How National Identity Shapes South Koreans’ Attitudes toward North Korea and Its Defectors

By JeongKyu Suh.

Published by The International Journal of Interdisciplinary Civic and Political Studies

Format Price
Article: Print $US10.00
Article: Electronic $US5.00

The present study examines the effects of the national identity on South Koreans’ attitudes toward national reunification and North Korean defectors. Statistical analysis using the 2013 Korean General Social Survey reveals that two dimensions of national identity, i.e., ethnic (exclusive) and civic (inclusive), affect opinions on issues regarding North Korea in a noticeably different manner. South Koreans high on ethnic factor are less likely to support national reunification, while those high on civic factor are more likely to support it. Also, individuals high on ethnic factor are more likely to harbor negative attitudes toward migrants from North Korea. These findings are consistent with those from previous studies suggesting a long-term political division has led South Koreans to regard North Korea and its citizens as an out-group, who, despite shared culture and history, are clearly distinct from their own in-group.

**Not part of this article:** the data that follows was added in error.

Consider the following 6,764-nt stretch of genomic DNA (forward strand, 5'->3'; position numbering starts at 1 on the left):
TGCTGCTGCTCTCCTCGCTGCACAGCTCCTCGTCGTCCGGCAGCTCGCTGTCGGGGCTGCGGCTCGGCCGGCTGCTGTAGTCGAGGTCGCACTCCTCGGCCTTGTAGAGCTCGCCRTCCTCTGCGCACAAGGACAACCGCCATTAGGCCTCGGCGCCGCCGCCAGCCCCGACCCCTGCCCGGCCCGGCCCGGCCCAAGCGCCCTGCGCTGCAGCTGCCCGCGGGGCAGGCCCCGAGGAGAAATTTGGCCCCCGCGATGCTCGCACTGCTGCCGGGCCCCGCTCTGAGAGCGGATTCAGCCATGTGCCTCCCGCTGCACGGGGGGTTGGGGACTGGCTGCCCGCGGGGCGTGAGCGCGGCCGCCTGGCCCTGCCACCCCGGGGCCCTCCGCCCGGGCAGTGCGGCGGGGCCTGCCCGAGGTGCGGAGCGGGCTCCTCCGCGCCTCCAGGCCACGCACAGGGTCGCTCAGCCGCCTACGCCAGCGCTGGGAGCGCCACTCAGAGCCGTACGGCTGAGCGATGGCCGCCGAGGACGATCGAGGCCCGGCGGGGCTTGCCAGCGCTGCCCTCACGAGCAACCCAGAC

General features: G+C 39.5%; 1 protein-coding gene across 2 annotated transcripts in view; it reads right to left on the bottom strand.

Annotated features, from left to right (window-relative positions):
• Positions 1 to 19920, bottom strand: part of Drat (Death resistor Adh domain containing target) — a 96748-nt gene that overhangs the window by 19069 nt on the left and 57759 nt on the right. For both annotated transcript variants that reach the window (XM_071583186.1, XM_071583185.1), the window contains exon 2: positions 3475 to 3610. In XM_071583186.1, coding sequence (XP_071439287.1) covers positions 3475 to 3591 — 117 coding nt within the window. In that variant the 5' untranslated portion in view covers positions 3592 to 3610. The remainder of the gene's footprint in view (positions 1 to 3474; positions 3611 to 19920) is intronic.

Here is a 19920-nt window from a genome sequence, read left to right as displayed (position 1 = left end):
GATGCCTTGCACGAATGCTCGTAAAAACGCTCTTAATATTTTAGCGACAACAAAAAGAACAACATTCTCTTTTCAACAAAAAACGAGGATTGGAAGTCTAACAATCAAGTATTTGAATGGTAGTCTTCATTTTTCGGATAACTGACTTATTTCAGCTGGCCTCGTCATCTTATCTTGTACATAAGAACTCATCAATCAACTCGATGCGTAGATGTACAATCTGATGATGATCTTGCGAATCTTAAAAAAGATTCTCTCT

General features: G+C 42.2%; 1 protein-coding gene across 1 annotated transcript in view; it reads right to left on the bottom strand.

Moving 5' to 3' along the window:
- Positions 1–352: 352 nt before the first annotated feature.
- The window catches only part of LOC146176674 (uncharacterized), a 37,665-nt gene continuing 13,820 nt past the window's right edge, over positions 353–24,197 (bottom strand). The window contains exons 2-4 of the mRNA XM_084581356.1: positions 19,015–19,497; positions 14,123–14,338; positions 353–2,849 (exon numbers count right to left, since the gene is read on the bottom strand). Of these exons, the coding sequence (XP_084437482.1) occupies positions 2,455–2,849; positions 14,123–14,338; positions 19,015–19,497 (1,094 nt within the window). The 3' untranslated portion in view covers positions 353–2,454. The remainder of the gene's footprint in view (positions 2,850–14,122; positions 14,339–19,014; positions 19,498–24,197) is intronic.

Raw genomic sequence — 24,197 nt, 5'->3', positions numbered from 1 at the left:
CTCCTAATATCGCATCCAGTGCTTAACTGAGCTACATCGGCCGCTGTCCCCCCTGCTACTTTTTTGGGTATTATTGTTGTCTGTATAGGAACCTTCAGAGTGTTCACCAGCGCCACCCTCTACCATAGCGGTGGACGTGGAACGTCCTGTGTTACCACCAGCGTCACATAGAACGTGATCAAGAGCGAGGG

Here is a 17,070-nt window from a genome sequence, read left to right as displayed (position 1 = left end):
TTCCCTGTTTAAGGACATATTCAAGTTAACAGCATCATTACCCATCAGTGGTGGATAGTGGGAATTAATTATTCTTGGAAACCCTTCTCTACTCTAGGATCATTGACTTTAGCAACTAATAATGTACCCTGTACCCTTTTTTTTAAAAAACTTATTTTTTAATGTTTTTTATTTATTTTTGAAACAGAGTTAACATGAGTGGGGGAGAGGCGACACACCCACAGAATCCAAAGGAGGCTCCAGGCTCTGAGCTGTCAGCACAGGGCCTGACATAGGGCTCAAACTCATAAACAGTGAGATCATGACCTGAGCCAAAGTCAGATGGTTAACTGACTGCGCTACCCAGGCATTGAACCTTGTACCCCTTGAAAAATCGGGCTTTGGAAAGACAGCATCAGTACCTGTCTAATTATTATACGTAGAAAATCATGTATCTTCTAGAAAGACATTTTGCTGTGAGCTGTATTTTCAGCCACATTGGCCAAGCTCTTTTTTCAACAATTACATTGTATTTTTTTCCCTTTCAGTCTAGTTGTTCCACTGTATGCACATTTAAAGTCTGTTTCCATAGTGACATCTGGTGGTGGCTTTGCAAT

Keywords: National Identity, Intergroup Relations, Reunification, North Korean Defectors, Public Opinion

The International Journal of Interdisciplinary Civic and Political Studies, Volume 12, Issue 1, March 2017, pp.13-42. Article: Print (Spiral Bound). Article: Electronic (PDF File; 1.312MB).

JeongKyu Suh

MA Student, Department of Political Science, Sogang University, Seoul, South Korea